How To Stop Obsessing About Food: 5 Tips To Lose the Emotional Weight Around Food

how to stop obsessing about food

“Just don’t think about it.” “Just don’t eat it.” Oh if it were that easy to stop obsessing about food, am I right?! Unlike other substances, we cannot NOT eat food as a means to reach our goals and eliminate all the head games and triggers surrounding food. Many people struggle silently thinking about food what feels like 24/7, interrupting what is most important to them such as family, happiness, professional development, and or other personal goals. Here are 5 tips to help you reduce the emotional weight around food.

#1 Stop Weighing Yourself

Take a looooong vacation from the scale. Oftentimes, our obsessions with food and overwhelming pressure to “be good” in our everyday eating is linked to an intense focus on weight loss and weighing yourself often. Seeing what the scales says you weigh (or don’t weigh) can trigger your mind to set strict rules for the day OR opposite, cause you to feel like throwing in the towel and having a “F*ck it” kind of day of eating, both of which will never lead you to a sustainable way of eating.

Weighing yourself daily or too often in general may have started off with good intentions but it can quietly intensify behind the scenes and before you know it, your world is small and completely food and weight focused. Removing the scale will help you change the environment to which you operate in. If you were trying to get sober, would you try to learn how to change your life and stop thinking about alcohol while sitting in a bar? Absolutely not, that environment would be a total distraction and intense trigger no matter who you are. The scale can create that same unhealthy environment in the minds of many which is why it is important to get yourself OUT of that environment if the scale intensifies your food obsessions.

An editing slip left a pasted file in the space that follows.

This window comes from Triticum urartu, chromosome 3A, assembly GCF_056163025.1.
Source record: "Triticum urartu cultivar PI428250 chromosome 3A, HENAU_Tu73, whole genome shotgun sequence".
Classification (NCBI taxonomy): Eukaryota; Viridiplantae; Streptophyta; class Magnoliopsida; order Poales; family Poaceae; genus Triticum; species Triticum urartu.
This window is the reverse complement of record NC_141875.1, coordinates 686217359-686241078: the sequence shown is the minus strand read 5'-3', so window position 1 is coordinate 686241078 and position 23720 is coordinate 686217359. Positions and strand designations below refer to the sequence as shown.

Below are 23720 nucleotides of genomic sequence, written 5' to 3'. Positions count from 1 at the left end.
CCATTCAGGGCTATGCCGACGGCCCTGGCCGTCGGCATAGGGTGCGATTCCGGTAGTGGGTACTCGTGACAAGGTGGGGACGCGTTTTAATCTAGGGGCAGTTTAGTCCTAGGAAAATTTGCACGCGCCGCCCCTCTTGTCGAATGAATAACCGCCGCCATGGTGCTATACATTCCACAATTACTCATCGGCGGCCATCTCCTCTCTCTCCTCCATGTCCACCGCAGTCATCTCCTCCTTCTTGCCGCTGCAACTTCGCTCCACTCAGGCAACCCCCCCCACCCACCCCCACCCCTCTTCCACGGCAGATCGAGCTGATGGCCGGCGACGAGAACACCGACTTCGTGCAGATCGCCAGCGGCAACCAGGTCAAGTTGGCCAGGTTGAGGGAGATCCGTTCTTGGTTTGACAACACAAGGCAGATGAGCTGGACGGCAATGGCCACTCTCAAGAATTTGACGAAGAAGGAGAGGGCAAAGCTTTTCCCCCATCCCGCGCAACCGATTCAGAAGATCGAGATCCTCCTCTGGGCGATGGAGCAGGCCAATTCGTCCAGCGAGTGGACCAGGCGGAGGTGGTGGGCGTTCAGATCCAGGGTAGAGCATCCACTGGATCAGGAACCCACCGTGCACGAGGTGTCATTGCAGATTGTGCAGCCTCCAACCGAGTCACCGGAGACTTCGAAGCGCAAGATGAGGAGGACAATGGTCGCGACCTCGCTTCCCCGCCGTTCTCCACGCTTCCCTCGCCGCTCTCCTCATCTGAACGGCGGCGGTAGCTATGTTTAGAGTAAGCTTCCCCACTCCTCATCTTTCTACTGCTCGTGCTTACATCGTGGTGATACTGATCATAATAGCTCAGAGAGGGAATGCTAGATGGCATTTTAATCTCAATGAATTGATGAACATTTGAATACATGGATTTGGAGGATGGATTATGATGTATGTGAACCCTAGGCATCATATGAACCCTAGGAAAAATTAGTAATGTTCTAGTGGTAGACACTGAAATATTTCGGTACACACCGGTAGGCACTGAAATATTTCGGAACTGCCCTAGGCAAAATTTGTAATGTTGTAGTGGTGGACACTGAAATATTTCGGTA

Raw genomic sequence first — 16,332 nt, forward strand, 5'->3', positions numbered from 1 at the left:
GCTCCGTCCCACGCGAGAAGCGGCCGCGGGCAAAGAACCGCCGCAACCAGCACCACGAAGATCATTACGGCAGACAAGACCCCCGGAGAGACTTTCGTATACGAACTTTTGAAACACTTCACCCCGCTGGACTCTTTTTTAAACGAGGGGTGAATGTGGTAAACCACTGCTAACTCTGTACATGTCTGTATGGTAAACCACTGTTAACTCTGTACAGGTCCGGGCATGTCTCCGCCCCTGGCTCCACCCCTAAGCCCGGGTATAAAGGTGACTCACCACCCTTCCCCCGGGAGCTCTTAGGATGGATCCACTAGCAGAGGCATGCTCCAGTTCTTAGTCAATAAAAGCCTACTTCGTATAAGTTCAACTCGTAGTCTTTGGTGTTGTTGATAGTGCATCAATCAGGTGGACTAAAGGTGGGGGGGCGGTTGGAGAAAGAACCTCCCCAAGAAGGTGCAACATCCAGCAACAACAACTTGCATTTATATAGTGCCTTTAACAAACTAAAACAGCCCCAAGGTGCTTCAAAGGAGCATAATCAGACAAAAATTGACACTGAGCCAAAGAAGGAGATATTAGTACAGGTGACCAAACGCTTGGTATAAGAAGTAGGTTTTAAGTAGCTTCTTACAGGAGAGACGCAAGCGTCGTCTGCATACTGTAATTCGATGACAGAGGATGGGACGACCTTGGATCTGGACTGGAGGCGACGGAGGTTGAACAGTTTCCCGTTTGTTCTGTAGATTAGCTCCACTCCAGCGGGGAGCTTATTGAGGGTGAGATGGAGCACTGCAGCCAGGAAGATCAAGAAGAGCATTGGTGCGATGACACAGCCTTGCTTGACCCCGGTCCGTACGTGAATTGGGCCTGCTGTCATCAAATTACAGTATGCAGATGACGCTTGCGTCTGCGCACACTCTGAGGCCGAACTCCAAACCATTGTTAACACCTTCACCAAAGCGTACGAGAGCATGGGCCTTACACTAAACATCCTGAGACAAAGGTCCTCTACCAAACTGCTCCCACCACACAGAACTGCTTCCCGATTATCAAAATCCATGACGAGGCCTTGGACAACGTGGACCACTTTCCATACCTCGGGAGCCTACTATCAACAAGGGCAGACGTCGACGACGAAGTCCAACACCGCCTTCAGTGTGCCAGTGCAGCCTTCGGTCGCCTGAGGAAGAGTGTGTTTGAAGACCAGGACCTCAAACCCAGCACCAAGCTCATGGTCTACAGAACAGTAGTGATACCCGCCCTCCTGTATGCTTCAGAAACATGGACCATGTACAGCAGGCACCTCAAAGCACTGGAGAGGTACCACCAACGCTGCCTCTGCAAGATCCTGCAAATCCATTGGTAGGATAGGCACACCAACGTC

ONLY when you’re in the mindset that you can be objective about what the scale says and feel confident that the number on the scale does not define you or all your progress to date would I recommend you revisit weighing yourself no more than once a week. Focus on how you mentally feel, physically feel, how your clothes fit, or how other secondary symptoms improve such as IBS, sleep, fatigue, and cravings as a means to “measure” your success. Only when you no longer have the scale in your life will you see how interruptive it truly was for you and will open up new opportunities to find more peace in your every day eating and mindset around food.  EVERY new client of mine is instructed to NOT weigh themselves until further notice for these very reasons. It’s not always easy to just stop weighing yourself, so if you have to give your scale to a neighbor or to your spouse and tell him or her to just hide it somewhere for you, do it. It is time to burn your boats with the scale.